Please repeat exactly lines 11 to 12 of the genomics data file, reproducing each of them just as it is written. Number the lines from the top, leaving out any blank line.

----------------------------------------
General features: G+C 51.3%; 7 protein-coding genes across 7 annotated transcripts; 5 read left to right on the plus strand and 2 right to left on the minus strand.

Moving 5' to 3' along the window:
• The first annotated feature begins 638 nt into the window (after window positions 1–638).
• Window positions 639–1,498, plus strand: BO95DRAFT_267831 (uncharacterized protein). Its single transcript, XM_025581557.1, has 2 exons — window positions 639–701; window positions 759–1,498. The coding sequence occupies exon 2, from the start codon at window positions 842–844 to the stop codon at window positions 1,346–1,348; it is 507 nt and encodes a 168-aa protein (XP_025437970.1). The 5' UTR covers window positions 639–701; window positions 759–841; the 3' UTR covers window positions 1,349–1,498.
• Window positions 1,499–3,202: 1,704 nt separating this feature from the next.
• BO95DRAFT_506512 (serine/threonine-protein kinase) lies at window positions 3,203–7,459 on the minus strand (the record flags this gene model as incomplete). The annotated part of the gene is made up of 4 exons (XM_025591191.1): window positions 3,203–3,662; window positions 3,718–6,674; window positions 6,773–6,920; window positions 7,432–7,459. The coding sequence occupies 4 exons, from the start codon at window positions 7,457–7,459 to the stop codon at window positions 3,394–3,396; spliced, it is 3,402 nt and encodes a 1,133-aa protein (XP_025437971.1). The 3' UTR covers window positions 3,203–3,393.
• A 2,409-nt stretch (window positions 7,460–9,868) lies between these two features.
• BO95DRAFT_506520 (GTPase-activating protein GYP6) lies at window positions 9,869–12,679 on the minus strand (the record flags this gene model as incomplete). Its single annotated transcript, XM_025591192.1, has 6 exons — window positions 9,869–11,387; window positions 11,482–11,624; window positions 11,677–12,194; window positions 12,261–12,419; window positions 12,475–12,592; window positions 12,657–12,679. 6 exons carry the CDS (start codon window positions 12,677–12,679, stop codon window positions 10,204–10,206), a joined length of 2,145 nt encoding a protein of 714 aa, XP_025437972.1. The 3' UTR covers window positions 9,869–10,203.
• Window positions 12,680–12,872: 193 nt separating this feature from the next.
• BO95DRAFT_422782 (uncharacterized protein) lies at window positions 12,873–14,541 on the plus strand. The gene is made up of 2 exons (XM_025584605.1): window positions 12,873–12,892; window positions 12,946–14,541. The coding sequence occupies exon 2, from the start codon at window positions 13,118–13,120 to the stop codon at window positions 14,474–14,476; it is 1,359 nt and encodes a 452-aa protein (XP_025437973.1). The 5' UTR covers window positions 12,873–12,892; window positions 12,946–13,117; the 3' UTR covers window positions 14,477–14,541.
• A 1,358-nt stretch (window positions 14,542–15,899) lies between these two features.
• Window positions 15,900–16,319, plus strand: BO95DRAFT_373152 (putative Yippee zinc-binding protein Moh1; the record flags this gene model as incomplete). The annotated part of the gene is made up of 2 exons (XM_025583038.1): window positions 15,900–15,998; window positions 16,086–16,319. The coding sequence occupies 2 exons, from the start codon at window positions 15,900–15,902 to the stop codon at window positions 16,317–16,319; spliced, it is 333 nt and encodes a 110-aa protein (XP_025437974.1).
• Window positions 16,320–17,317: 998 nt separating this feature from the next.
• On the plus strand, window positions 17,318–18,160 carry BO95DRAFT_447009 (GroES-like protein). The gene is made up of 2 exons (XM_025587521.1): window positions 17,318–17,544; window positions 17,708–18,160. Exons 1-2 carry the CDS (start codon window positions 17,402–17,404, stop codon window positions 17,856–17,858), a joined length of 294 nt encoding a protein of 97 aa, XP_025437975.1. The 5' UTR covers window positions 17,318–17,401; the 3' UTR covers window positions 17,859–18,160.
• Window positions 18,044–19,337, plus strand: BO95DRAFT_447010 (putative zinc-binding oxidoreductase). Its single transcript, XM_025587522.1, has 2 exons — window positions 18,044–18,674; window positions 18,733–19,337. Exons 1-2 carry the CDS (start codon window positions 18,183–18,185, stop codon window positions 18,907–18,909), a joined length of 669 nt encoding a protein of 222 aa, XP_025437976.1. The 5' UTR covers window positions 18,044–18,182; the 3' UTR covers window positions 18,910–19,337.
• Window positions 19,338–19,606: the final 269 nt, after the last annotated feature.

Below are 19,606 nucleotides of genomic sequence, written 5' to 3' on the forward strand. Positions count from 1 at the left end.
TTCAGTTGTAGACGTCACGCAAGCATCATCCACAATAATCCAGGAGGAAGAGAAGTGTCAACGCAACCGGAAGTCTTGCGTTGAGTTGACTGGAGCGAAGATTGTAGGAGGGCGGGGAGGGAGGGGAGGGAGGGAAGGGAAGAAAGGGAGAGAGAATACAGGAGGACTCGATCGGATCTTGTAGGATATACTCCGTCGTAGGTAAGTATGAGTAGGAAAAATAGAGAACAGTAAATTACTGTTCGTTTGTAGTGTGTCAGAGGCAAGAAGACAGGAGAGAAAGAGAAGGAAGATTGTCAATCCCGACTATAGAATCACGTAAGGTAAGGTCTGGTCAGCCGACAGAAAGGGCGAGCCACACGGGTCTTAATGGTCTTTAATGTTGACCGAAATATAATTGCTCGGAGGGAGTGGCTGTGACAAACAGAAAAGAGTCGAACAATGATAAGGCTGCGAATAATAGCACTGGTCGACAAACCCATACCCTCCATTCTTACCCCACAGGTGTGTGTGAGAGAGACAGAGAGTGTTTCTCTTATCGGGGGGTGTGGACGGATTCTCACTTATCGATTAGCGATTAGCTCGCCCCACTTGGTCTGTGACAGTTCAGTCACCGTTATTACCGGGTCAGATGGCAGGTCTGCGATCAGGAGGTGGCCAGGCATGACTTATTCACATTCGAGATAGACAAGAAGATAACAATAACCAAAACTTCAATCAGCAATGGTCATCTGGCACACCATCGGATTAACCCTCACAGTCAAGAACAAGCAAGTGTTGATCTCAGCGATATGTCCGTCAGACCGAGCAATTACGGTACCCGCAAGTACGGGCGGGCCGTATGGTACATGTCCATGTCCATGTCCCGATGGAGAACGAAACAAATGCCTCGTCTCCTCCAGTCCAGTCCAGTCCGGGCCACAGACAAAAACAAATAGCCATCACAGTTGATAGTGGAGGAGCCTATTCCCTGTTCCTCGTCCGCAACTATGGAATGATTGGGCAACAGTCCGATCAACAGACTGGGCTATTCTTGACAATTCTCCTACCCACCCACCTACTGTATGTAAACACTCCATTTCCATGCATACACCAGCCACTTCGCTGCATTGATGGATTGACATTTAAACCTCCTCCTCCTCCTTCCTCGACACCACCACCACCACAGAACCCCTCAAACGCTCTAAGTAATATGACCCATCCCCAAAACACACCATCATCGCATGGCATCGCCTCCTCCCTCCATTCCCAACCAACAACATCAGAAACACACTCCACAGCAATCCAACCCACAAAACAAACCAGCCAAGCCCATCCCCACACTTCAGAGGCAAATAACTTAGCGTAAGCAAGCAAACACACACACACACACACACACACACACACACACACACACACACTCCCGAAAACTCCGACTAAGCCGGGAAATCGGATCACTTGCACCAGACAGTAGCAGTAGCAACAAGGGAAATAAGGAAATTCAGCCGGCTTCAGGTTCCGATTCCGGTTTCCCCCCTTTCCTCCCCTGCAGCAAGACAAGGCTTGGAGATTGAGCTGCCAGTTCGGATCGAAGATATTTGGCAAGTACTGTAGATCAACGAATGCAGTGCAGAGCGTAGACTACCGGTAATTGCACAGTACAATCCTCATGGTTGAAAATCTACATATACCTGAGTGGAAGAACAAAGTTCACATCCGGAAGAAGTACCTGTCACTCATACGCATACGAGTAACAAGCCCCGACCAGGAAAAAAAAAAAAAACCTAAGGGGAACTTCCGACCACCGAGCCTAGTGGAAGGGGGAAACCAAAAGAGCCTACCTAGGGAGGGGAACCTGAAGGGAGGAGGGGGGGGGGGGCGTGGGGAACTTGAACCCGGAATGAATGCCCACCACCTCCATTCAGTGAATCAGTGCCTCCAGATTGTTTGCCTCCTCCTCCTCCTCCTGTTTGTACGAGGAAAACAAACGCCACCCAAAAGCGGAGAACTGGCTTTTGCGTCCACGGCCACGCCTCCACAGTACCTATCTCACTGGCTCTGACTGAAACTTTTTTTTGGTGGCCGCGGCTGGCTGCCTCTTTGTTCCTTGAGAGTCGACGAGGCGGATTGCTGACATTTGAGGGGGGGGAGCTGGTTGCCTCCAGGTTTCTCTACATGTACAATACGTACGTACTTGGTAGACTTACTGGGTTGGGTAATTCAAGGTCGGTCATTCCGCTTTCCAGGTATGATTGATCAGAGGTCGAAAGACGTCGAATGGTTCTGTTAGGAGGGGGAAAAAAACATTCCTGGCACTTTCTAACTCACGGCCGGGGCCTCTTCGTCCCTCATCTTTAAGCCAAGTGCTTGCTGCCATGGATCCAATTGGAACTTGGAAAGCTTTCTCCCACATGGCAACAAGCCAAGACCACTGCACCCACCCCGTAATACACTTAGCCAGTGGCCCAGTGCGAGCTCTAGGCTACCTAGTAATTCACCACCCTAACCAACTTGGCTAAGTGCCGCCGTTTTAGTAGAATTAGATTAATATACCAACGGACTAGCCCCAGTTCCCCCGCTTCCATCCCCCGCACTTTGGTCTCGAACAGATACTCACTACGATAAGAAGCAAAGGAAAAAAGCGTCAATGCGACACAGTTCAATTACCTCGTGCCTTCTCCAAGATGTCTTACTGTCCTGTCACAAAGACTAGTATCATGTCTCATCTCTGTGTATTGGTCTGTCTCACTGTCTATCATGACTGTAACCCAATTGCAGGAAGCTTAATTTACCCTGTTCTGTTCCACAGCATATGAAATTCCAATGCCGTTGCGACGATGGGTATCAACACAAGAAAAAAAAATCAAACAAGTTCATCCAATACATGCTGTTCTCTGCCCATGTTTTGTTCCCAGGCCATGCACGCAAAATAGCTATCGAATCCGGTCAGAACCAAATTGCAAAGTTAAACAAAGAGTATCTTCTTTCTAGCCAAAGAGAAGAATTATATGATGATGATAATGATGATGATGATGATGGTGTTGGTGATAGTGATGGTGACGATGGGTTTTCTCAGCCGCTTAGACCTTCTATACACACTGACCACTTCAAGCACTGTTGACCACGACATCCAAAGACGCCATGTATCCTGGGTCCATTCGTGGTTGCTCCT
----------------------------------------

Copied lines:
• A 1,358-nt stretch (window positions 14,542–15,899) lies between these two features.
• Window positions 15,900–16,319, plus strand: BO95DRAFT_373152 (putative Yippee zinc-binding protein Moh1; the record flags this gene model as incomplete). The annotated part of the gene is made up of 2 exons (XM_025583038.1): window positions 15,900–15,998; window positions 16,086–16,319. The coding sequence occupies 2 exons, from the start codon at window positions 15,900–15,902 to the stop codon at window positions 16,317–16,319; spliced, it is 333 nt and encodes a 110-aa protein (XP_025437974.1).